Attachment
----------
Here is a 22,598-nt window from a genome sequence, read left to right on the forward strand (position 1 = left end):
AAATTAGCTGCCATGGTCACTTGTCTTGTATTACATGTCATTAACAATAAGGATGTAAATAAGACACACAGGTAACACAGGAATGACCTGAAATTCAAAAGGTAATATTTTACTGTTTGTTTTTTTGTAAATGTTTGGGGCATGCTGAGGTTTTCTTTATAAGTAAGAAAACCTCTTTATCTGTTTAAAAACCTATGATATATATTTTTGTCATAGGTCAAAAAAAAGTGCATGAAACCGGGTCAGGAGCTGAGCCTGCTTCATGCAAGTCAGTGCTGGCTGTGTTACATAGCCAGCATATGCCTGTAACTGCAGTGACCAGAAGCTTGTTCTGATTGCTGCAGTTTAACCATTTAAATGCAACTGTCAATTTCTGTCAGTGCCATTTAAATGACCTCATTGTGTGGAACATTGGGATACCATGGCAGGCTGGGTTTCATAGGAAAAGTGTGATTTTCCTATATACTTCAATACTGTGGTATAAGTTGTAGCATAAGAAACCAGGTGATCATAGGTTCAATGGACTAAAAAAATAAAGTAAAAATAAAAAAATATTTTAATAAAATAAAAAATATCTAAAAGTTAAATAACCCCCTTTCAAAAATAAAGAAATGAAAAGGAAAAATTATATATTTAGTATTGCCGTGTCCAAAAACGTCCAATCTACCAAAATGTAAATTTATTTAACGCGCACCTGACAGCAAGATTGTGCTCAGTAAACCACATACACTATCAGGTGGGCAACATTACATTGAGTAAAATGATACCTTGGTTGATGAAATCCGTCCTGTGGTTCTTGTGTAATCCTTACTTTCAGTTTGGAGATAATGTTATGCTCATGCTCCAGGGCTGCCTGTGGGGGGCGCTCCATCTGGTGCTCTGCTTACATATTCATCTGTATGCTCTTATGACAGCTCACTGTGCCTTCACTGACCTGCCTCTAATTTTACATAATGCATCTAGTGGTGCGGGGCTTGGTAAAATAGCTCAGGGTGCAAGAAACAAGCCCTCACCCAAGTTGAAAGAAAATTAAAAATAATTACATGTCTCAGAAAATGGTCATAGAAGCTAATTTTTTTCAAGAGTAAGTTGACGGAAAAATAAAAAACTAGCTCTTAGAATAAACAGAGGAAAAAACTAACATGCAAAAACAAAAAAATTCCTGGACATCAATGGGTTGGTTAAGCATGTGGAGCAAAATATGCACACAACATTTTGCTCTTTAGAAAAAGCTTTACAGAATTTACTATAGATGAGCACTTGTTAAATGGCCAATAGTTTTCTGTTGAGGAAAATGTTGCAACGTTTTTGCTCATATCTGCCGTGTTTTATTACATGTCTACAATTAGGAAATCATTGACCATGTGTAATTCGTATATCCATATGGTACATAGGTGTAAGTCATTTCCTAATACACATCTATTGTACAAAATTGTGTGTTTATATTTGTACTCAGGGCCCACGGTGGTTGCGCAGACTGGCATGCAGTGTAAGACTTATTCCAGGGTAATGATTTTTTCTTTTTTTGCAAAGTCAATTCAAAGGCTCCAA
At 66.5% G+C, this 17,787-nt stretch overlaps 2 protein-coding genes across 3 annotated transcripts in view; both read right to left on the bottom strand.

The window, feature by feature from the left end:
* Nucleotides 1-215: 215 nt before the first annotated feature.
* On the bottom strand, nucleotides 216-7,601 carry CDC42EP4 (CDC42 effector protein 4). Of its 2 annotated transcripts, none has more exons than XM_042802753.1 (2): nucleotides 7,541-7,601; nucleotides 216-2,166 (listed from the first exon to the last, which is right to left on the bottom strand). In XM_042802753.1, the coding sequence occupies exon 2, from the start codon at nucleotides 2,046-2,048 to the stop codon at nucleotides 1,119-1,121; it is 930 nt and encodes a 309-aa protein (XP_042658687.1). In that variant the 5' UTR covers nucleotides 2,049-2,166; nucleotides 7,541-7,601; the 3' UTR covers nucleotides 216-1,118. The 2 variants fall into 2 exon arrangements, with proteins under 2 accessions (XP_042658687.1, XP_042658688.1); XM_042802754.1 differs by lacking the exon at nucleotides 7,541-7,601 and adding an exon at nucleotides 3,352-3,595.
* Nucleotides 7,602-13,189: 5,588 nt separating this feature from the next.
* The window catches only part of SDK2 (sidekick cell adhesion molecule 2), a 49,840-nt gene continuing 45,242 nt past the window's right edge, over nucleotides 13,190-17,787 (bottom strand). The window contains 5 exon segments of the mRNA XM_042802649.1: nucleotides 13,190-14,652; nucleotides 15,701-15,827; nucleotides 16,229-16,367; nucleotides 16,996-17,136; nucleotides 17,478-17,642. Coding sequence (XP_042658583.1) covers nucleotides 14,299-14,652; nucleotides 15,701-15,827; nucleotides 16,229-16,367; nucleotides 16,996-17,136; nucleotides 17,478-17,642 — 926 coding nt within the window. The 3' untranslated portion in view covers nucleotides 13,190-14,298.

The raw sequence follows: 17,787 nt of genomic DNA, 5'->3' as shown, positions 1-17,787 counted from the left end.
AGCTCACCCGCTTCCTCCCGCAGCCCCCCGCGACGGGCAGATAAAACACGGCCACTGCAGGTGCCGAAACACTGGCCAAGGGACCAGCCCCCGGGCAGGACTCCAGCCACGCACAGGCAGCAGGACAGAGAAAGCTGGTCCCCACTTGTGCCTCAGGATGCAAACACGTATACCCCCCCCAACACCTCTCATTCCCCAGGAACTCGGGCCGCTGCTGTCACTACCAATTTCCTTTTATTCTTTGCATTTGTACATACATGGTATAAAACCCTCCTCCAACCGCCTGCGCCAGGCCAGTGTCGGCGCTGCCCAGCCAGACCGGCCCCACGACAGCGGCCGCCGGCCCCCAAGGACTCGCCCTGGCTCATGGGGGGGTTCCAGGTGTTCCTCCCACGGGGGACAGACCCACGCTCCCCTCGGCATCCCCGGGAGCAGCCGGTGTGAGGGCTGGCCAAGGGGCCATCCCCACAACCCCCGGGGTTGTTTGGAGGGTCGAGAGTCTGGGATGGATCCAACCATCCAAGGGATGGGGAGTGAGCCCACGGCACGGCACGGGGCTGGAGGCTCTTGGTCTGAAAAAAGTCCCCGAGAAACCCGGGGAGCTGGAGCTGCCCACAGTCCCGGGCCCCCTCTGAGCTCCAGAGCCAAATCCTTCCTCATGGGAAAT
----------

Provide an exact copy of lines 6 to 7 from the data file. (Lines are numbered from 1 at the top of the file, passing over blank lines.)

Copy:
* On the bottom strand, nucleotides 216-7,601 carry CDC42EP4 (CDC42 effector protein 4). Of its 2 annotated transcripts, none has more exons than XM_042802753.1 (2): nucleotides 7,541-7,601; nucleotides 216-2,166 (listed from the first exon to the last, which is right to left on the bottom strand). In XM_042802753.1, the coding sequence occupies exon 2, from the start codon at nucleotides 2,046-2,048 to the stop codon at nucleotides 1,119-1,121; it is 930 nt and encodes a 309-aa protein (XP_042658687.1). In that variant the 5' UTR covers nucleotides 2,049-2,166; nucleotides 7,541-7,601; the 3' UTR covers nucleotides 216-1,118. The 2 variants fall into 2 exon arrangements, with proteins under 2 accessions (XP_042658687.1, XP_042658688.1); XM_042802754.1 differs by lacking the exon at nucleotides 7,541-7,601 and adding an exon at nucleotides 3,352-3,595.
* Nucleotides 7,602-13,189: 5,588 nt separating this feature from the next.